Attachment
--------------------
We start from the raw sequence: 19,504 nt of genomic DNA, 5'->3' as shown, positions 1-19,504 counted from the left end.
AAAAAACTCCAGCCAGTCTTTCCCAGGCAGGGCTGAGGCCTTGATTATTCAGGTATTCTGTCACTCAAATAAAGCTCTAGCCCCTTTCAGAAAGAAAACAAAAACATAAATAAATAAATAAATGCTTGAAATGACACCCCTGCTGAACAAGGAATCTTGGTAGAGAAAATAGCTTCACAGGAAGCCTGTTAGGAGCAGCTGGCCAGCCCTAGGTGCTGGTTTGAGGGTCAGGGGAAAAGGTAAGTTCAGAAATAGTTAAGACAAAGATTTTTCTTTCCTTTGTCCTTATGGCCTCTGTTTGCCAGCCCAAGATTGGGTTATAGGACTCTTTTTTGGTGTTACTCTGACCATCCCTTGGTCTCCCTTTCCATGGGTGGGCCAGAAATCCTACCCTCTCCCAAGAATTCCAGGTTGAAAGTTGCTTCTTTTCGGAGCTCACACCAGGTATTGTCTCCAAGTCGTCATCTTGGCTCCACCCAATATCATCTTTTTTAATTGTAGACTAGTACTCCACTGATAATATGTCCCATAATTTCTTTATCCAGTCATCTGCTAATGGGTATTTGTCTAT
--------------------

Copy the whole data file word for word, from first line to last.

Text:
We start from the raw sequence: 19,504 nt of genomic DNA, 5'->3' as shown, positions 1-19,504 counted from the left end.
AAAAAACTCCAGCCAGTCTTTCCCAGGCAGGGCTGAGGCCTTGATTATTCAGGTATTCTGTCACTCAAATAAAGCTCTAGCCCCTTTCAGAAAGAAAACAAAAACATAAATAAATAAATAAATGCTTGAAATGACACCCCTGCTGAACAAGGAATCTTGGTAGAGAAAATAGCTTCACAGGAAGCCTGTTAGGAGCAGCTGGCCAGCCCTAGGTGCTGGTTTGAGGGTCAGGGGAAAAGGTAAGTTCAGAAATAGTTAAGACAAAGATTTTTCTTTCCTTTGTCCTTATGGCCTCTGTTTGCCAGCCCAAGATTGGGTTATAGGACTCTTTTTTGGTGTTACTCTGACCATCCCTTGGTCTCCCTTTCCATGGGTGGGCCAGAAATCCTACCCTCTCCCAAGAATTCCAGGTTGAAAGTTGCTTCTTTTCGGAGCTCACACCAGGTATTGTCTCCAAGTCGTCATCTTGGCTCCACCCAATATCATCTTTTTTAATTGTAGACTAGTACTCCACTGATAATATGTCCCATAATTTCTTTATCCAGTCATCTGCTAATGGGTATTTGTCTAT